Gamma-Terpinene is another aromatic of turpentine and Borneol is anti-insomnia. It is also good with the bronchial tubes. It kind of has a tangy aromatic to it and it is good for pain relief as well. We don’t see a lot of Borneol in cannabis either. Every now and then we will see a little bit, but not very abundant in cannabis. 

That’s the panel. Those are the terpenes that we look for. They are all fascinating and they are all unique. 

Report Measurements and Acronyms

Mick: That is excellent information. That is one of those things that I look at and I’m even afraid to pronounce most of them and to know what they do in the background would take me a lot of research, so I appreciate you running that down for us. 

So, the other thing. When I look at the report, I see somethings are listed in parts per million, at least your report is. Some things are listed with numbers, like 100 or 50 or whatever. Then, you’ve got LOQ and then you’ve got ND. Can you talk me through those different readouts and tell me what they mean?

Natalie: Absolutely. So, there are four different analytical results that I can turn out on the terpene profile. If I turn out greater than a number, that means that the result yielded a number that is out of the linearity. So, I’m letting you know that it is there and it is there so abundantly that I couldn’t even quantitate it. It is out of my quantitative range. So, if it is greater than a number, then it is out of my linear range, but it is absolutely present.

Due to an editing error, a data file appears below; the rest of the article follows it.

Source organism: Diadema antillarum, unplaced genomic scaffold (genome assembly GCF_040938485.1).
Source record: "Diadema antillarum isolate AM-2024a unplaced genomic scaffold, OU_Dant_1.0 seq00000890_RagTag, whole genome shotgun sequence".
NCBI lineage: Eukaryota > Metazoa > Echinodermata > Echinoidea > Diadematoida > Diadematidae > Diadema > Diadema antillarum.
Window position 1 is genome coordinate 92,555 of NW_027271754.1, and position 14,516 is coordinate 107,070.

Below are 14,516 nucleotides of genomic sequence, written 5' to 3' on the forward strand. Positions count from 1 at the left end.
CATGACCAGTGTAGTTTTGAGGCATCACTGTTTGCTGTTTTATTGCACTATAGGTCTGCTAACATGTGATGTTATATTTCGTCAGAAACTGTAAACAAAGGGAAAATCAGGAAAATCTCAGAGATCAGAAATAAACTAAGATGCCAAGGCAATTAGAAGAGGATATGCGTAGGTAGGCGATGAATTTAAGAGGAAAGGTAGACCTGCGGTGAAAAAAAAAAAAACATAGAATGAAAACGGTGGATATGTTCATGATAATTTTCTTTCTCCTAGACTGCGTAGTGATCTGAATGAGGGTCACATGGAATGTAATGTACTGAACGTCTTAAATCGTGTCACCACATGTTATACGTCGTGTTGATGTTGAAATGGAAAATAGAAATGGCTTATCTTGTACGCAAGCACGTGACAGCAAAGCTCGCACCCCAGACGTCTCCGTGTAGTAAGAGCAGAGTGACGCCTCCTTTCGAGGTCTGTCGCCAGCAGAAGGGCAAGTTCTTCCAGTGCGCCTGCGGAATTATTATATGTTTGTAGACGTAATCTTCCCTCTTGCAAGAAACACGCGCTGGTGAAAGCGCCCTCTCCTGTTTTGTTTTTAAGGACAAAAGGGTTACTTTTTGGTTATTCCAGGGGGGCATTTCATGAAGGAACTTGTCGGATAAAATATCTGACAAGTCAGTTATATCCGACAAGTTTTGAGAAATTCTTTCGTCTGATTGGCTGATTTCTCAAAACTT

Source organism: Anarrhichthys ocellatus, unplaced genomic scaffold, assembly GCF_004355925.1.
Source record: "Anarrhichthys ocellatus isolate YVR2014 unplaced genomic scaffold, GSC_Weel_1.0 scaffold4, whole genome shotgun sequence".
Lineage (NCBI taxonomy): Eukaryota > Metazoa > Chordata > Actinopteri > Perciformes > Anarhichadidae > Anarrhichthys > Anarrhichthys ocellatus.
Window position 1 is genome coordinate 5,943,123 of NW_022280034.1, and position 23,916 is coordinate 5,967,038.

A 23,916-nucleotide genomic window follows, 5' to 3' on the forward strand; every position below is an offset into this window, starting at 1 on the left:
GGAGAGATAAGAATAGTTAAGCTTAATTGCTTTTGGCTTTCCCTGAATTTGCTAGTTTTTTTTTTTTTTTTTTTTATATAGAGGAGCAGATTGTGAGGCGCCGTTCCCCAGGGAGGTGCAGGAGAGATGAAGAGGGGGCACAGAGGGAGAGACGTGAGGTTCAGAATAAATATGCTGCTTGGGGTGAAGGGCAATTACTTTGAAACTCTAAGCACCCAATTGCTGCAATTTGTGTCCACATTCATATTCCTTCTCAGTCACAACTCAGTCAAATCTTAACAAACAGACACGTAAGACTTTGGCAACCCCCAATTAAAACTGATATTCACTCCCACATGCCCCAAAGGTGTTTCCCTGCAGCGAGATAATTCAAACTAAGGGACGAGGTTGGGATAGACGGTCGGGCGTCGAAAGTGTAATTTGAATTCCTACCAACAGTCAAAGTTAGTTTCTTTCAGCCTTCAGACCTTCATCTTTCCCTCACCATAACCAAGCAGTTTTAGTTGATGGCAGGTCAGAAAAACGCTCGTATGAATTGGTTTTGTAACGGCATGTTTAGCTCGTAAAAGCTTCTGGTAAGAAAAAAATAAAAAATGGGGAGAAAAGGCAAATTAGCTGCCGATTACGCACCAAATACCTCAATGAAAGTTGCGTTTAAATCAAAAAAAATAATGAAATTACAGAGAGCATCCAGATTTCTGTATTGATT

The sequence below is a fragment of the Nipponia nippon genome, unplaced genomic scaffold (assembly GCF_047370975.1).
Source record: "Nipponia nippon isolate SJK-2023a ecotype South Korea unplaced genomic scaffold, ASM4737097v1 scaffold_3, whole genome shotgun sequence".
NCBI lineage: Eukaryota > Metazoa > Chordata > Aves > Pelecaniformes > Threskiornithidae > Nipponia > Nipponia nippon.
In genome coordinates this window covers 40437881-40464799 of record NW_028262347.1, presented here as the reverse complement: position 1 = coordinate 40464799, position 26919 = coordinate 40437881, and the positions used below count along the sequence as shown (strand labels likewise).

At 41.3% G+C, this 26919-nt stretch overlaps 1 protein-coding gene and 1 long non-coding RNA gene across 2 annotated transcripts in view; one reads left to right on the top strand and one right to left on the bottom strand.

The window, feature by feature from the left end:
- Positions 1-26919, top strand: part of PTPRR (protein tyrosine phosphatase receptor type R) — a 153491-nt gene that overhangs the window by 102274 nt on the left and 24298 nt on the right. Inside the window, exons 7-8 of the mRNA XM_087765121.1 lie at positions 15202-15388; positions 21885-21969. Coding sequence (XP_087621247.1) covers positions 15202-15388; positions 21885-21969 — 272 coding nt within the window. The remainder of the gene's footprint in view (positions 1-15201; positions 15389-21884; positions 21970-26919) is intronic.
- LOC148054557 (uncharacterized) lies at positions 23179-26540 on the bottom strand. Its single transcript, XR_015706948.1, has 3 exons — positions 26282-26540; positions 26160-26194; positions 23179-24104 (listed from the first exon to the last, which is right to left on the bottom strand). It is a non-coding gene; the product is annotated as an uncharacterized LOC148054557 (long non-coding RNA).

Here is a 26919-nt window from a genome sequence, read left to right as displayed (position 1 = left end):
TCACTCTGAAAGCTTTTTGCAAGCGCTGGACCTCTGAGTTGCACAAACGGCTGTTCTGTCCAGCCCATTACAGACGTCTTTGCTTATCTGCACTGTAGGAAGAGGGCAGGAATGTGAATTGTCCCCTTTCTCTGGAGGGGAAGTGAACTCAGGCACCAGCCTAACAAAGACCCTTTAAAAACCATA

If I give you an actual quantitative number, it obviously means that it is not only present, but I was also able to quantitate it with my instrument’s linear range. If I show a less than LOQ, that means it is present, but it is less than my LOQ. 

So, in analytical chemistry you have two main phrases: Limit of Detection (LOD) and Limit of Quantification (LOQ). Limit of Quantitation is the absolute lowest limit that you can quantitate. That you can turn out a number. Your Limit of Detection is the absolute lowest concentration in which you can detect it. So, if I turn out less than LOQ, what that means is that I detected it, but I can’t give you a number on it because it is less than my LOQ. So, it is between that LOD and LOQ number. ND means absolutely not detected. Nothing there.